• i think the reputation systems do have there place within the open world system. No one is going to trust a random stranger with something of vital importance so you may need to gain a sense of trust first. Still no one needs to be doing the same thing for months though.

      I think it’s still all limitation of the tech though, not neccesarily computing power but I don’t think there is the programs and code out there that can do it effectively. It is good to see development moving more towards this though. Embers of Caerus sound excellent with it’s planned system that is more like an eosystem.
      One thing I think they need still are tools that allow a developer to actively control certain events, kindd of like an rts system so they can better react to players with better startegies.. imagine if there was a person piloting the dragons in GW2, that would be so much more interesting.

  5. Little late to this post, sorry. It looked to be a really good one, so I saved it to come back to it later and it got buried in links!

    I think you are spot on. For me, the best storytelling in MMOs I’ve ever experienced has come from the way players interact with a living, breathing, semi-reactive world. I don’t need epic, million-dollar invested scripts with voice acting, cutscenes, etc. I don’t even want instances and huge quests to read. I simply want a game that facilitates great stories.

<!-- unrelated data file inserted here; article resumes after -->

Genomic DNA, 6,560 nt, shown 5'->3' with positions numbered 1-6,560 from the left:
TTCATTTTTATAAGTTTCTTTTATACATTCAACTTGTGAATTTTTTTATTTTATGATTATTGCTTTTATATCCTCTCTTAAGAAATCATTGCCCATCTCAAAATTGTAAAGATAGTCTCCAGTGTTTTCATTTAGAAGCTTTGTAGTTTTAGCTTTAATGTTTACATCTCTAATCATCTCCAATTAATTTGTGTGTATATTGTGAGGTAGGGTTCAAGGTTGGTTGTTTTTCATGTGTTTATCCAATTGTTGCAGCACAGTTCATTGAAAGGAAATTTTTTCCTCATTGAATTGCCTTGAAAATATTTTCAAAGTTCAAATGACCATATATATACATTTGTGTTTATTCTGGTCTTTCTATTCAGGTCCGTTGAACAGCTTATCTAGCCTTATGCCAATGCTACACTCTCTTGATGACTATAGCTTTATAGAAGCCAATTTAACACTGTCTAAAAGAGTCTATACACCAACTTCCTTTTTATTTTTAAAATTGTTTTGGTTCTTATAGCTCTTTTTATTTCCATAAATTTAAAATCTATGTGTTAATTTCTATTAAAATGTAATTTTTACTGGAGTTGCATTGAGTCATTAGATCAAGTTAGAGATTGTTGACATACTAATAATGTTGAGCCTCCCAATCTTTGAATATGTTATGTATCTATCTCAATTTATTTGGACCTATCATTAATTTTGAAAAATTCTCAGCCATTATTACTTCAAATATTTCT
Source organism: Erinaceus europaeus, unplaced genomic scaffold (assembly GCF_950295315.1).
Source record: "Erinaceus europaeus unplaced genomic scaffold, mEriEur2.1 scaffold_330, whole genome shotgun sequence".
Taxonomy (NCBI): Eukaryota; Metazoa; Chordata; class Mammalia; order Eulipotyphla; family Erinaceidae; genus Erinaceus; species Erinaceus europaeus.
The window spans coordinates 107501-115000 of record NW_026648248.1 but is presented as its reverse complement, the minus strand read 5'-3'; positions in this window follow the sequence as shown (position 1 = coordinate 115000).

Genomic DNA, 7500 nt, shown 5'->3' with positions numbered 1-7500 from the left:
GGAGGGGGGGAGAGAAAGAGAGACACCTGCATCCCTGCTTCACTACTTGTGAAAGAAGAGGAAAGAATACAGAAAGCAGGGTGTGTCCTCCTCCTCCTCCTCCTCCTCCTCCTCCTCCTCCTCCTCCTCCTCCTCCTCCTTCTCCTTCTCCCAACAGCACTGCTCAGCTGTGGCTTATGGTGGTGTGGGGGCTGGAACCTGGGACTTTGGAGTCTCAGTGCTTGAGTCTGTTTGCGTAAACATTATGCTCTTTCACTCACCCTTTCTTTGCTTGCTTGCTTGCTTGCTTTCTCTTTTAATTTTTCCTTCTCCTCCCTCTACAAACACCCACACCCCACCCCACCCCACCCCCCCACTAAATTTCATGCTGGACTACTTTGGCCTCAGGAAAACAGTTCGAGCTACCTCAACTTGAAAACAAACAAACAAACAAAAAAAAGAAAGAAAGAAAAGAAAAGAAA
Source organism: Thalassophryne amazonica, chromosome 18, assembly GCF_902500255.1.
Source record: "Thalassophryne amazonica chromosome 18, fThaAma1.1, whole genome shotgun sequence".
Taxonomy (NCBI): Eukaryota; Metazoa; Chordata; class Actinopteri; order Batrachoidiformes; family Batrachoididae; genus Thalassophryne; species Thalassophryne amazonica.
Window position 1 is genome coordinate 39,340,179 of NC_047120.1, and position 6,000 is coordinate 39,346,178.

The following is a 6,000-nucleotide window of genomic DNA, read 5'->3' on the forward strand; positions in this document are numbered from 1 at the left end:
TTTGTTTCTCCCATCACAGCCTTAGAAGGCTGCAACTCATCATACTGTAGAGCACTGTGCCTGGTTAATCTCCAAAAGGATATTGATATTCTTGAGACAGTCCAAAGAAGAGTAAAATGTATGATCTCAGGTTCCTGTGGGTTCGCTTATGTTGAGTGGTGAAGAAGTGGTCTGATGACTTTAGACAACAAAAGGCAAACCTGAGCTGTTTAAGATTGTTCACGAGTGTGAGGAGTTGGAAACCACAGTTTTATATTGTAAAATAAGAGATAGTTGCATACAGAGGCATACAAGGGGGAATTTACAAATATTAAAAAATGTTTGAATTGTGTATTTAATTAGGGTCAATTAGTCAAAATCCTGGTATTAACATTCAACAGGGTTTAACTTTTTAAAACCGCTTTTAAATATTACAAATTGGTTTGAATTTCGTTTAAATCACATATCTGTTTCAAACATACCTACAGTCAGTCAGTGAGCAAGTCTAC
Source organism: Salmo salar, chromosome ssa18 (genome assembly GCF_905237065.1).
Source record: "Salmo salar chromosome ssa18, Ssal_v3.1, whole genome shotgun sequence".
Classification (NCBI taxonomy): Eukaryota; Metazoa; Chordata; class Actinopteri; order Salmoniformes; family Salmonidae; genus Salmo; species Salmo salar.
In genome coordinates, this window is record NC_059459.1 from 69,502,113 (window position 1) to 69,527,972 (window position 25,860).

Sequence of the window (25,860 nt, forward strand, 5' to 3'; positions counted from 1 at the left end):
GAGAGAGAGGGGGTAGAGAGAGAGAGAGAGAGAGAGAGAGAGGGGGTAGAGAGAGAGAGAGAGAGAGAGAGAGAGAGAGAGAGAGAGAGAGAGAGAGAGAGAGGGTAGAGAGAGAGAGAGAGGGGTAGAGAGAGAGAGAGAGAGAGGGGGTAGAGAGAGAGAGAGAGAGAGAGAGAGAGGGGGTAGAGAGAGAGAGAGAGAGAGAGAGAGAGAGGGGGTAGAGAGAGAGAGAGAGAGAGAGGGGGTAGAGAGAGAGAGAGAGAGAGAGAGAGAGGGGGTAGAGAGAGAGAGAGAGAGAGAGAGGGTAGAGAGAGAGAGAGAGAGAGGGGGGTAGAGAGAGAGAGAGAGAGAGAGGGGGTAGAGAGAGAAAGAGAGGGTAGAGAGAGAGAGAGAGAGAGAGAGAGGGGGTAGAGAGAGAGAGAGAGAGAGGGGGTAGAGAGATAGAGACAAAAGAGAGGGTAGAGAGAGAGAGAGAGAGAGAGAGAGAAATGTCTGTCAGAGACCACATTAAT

When I began playing MMOs, I started with Ultima Online. One of the best aspects of the game was how it could sometimes by a little unforgiving, at least enough that it could challenge you.

    For example, liches were a really, really tough monster to kill, even when soloing and maxxed out on levels. As a melee character, taking on more than a couple at a time could result in your swift death. Even worse, liches liked to loot your dead body. Now, there are a lot of weird issues with how that might play in a modern game, but nothing is as cool as getting looted by enemy AI then trying to round up a posse of friends or local adventurer’s to fight your way back and find the monster that grabbed your things.

    I am not suggesting MMOs go back to being so unforgiving as they once were, but I am suggesting they keep in mind that heritage. Being openly lootable, corpse runs in Everquest, Dark Age’s real versus realm central premise – these are all elements that promote MMOs as their own unique worlds. They build story out of gameplay and the way mechanics interact with the innate social nature of the genre. They didn’t need tons of exposition piled on top to make people care about the world they were playing in.